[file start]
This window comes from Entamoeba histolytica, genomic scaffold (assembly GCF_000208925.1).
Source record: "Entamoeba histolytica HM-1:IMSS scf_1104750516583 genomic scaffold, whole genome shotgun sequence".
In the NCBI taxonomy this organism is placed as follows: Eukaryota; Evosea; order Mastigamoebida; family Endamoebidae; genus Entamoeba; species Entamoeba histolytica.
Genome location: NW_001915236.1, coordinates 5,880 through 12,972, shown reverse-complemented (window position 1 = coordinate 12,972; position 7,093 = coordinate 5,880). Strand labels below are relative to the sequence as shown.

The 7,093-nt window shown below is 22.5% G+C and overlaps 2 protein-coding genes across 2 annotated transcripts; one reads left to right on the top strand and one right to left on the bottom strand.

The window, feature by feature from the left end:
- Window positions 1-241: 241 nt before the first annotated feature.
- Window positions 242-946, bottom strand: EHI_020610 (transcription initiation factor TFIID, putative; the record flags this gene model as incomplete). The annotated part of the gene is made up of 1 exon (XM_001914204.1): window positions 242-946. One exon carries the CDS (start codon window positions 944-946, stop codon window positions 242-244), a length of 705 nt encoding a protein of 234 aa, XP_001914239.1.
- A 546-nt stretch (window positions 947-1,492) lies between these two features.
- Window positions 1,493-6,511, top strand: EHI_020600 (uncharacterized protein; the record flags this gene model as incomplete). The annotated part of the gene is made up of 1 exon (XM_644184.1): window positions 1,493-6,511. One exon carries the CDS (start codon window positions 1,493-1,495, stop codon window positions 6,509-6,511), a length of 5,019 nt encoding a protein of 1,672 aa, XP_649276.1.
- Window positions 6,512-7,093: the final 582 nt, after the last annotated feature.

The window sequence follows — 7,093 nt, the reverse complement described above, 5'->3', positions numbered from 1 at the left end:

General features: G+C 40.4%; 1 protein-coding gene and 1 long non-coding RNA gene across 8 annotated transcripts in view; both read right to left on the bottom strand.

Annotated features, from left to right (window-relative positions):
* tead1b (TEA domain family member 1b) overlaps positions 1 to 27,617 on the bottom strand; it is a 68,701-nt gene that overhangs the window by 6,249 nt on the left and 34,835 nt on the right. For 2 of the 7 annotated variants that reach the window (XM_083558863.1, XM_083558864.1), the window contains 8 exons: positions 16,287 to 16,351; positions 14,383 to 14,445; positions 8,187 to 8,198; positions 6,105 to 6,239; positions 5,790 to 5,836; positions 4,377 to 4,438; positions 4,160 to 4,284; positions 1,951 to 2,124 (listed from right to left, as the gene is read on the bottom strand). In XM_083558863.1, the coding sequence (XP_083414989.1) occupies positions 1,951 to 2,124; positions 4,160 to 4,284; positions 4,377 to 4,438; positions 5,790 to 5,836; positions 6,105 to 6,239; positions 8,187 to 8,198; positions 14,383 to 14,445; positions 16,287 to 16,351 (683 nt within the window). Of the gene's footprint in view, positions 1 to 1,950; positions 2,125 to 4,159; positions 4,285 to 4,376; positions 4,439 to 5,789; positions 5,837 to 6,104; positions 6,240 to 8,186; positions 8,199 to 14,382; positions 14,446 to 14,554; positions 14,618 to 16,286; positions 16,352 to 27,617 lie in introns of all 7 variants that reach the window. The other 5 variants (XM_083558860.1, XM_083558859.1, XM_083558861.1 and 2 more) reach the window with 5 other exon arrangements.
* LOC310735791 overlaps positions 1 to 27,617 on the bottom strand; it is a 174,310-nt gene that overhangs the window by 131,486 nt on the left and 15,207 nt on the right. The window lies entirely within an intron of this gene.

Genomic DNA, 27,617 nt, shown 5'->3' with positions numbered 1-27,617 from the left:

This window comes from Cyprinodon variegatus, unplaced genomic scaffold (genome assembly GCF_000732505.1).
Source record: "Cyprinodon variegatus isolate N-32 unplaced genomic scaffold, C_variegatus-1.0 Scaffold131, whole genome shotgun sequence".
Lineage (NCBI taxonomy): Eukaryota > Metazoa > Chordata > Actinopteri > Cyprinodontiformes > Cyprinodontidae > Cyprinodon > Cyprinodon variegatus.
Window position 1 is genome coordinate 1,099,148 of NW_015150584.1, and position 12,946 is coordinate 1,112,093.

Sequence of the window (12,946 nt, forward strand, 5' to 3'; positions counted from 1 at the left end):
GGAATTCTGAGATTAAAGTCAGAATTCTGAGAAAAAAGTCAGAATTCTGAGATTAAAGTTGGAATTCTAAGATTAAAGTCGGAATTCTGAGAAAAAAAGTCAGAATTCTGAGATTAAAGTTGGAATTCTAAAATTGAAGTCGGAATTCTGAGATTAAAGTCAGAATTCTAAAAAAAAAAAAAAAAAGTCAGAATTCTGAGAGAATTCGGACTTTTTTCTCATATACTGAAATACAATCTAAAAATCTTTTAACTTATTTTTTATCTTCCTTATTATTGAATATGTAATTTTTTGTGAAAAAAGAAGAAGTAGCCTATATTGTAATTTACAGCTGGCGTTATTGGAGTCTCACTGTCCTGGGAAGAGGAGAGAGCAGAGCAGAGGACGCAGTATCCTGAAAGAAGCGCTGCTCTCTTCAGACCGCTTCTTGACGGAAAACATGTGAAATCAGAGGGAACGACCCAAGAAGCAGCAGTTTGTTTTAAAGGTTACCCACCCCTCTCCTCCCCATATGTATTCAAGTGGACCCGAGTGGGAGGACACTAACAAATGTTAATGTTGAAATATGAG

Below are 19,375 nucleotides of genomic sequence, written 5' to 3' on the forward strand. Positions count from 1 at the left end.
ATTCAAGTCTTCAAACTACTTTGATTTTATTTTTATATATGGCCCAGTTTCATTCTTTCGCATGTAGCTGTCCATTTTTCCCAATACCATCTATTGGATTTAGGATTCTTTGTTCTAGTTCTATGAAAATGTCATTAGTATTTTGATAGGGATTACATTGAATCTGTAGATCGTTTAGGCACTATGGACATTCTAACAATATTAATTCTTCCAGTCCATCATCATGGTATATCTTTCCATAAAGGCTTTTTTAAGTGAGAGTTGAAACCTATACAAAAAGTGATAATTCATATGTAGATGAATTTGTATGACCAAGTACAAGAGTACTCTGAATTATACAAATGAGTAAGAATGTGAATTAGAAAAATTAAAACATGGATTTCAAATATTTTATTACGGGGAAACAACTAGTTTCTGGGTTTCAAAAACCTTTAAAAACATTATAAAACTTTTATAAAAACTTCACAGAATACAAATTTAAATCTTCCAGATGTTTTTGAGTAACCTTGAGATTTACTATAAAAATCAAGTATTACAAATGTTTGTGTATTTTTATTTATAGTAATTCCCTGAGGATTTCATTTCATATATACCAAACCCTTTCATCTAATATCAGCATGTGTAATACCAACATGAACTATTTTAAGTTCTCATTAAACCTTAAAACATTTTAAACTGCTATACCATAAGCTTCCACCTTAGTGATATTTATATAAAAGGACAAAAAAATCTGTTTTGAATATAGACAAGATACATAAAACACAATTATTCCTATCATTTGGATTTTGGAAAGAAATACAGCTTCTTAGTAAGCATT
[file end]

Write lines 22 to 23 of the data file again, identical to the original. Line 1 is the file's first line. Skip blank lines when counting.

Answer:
Sequence of the window (12,946 nt, forward strand, 5' to 3'; positions counted from 1 at the left end):
GGAATTCTGAGATTAAAGTCAGAATTCTGAGAAAAAAGTCAGAATTCTGAGATTAAAGTTGGAATTCTAAGATTAAAGTCGGAATTCTGAGAAAAAAAGTCAGAATTCTGAGATTAAAGTTGGAATTCTAAAATTGAAGTCGGAATTCTGAGATTAAAGTCAGAATTCTAAAAAAAAAAAAAAAAAGTCAGAATTCTGAGAGAATTCGGACTTTTTTCTCATATACTGAAATACAATCTAAAAATCTTTTAACTTATTTTTTATCTTCCTTATTATTGAATATGTAATTTTTTGTGAAAAAAGAAGAAGTAGCCTATATTGTAATTTACAGCTGGCGTTATTGGAGTCTCACTGTCCTGGGAAGAGGAGAGAGCAGAGCAGAGGACGCAGTATCCTGAAAGAAGCGCTGCTCTCTTCAGACCGCTTCTTGACGGAAAACATGTGAAATCAGAGGGAACGACCCAAGAAGCAGCAGTTTGTTTTAAAGGTTACCCACCCCTCTCCTCCCCATATGTATTCAAGTGGACCCGAGTGGGAGGACACTAACAAATGTTAATGTTGAAATATGAG